Chartered Institute of Housing Chief Executive Sarah Webb said, “There will be an increasing number of people who just won’t be able to afford somewhere to live. So while we think the government is right to reform, we are not entirely sure this is the way to do it. I don’t understand how this is going to help increase the number of houses available, because if you can afford to buy you will go and do that already, I think there are some people out there who would be quite happy to take a five-year tenancy but they’re the minority.”

Ruth Patrick, Disability Now columnist said, “Disabled people are twice as likely as non-disabled people to live in social housing, and so any changes would affect this group disproportionately.
Stacks of research show that the best social housing estates are those with low turnover of residents, where a sense of place and community becomes established. Changing the social housing offer so that tenancies are provided for shorter periods would only increase the disharmony and problems on some social housing estates. Further, changes could create an ‘aspiration trap’ as people would be fearful about accepting a job if that might put their home at risk”

The coalition have announced that social housing landlords will be allowed to check their tenants’ finances after 2 years in a property with a view to evicting those whose financial situation is deemed to have improved enough. The tenant would be given at least 6 months notice and the government are planning to introduce these reforms by the summer of 2011.

The Department for Communities and Local Government stressed that two years was a minimum and that the reforms were intended to give flexibility to local housing providers. Housing Minister Grant Shapps told the BBC that “two years won’t be the norm for tenancies, many years will be the norm”.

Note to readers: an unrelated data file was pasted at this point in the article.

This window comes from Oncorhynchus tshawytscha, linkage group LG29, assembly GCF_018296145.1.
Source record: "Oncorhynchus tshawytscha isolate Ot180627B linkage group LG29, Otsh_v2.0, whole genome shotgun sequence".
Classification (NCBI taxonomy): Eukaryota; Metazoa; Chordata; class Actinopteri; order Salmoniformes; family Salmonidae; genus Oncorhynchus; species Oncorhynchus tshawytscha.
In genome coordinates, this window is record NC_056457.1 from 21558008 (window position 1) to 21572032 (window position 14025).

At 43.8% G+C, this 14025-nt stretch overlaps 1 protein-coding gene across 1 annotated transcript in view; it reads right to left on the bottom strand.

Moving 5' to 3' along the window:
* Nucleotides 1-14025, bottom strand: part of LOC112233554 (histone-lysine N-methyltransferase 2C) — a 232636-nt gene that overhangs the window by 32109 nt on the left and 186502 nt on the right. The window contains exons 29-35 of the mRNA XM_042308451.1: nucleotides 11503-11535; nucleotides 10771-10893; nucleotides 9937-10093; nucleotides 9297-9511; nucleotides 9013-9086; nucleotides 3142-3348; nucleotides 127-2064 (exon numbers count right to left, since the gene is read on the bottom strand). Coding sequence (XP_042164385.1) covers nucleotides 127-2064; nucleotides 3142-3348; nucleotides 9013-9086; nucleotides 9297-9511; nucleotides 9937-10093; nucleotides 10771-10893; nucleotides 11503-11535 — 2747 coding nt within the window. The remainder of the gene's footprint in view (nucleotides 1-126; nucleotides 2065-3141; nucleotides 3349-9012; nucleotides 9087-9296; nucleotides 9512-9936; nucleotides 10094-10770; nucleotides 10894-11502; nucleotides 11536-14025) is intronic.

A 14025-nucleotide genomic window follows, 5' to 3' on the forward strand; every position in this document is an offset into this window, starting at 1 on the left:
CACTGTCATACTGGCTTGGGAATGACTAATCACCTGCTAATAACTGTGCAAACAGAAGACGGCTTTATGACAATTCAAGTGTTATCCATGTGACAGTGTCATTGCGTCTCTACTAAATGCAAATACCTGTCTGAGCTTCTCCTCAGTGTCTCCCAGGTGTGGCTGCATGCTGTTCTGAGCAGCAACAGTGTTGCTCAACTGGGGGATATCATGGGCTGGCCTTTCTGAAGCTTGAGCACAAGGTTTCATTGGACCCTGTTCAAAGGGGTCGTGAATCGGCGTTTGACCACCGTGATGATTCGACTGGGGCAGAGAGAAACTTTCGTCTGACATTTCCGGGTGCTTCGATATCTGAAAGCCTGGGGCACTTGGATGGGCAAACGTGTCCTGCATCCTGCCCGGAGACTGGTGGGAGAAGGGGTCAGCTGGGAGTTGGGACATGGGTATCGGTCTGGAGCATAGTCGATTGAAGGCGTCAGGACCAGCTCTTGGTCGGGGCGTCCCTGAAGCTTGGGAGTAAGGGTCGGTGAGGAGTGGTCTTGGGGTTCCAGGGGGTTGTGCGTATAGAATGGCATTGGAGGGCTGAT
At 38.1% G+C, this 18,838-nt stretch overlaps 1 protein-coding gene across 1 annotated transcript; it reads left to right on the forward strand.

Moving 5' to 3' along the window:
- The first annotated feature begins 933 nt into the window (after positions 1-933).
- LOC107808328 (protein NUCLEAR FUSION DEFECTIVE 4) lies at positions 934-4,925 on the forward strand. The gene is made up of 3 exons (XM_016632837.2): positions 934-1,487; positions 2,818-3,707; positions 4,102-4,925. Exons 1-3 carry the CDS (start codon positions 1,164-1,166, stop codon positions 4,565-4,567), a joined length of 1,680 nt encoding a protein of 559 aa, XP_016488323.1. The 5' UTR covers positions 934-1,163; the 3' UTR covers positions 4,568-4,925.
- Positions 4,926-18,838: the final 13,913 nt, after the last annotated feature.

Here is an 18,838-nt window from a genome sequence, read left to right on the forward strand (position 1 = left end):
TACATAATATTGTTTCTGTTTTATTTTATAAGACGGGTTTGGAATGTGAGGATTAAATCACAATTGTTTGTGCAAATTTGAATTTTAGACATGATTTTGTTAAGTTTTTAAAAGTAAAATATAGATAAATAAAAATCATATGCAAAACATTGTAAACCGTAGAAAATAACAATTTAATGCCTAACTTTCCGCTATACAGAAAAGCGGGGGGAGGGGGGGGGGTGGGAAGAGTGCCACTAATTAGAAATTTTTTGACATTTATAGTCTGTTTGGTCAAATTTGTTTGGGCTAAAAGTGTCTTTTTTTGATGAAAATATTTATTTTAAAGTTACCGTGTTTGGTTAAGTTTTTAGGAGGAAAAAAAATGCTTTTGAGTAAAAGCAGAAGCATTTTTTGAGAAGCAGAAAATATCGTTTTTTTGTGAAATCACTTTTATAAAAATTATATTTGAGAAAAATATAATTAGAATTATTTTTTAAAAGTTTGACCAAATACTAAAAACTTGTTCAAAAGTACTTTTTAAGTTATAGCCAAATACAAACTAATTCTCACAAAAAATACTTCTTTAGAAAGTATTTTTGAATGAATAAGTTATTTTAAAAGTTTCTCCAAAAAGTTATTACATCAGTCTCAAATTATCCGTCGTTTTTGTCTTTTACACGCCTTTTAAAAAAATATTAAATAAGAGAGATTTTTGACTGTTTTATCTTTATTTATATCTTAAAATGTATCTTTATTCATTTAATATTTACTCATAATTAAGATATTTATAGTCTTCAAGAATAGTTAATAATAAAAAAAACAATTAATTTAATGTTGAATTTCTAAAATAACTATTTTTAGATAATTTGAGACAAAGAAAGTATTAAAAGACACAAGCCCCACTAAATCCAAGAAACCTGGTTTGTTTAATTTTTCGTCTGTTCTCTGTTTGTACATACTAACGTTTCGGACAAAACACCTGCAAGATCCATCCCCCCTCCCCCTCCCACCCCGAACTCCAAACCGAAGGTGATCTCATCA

It must be stated that this seems to be a rather shambolic policy as, when it comes to property, most people need security and stability. Families have to be make plans for the schools their children attend. Also we could very easily see a scenario where a person is not incentivised to work or move employment to a higher paid job for fear of being forced out of their home.   

Charge new tenants 80% of the market rate and building new homes 

This seems a rather disjointed policy, it is unclear how people on benfits or low incomes will be able to pay these extra rent costs. If social housing is, in fact, meant for these people, then presumably they will claim housing benefit. The coalition has stated that money raised from this policy will be used towards the cost of the 150,000 affordable homes they pledged to build. If this is the case then why not keep the rent costs as they are now and fund the building projects directly. Another objective of this policy is to drive down market prices but as stated earlier it is not certain to work.

NHF Chief Executive David Orr said, “The new funding model for low cost housing is predicated on high rents, instead of on an adequate capital budget, and this means that the freedom of housing associations to respond to housing need in each area will be cut from beneath their feet. Housing associations had wanted the flexibility to build a mix of homes at intermediate rents and social rents – but now they have an imposed solution which replaces that mix with high-cost, near-market prices across the board. Because it is based on near-market rents, the new funding model will trap thousands of tenants in welfare dependency because they will simply not be able to earn enough money to pay for their homes without the support of housing benefit – which means the benefit bill for new low-cost housing will go through the roof.”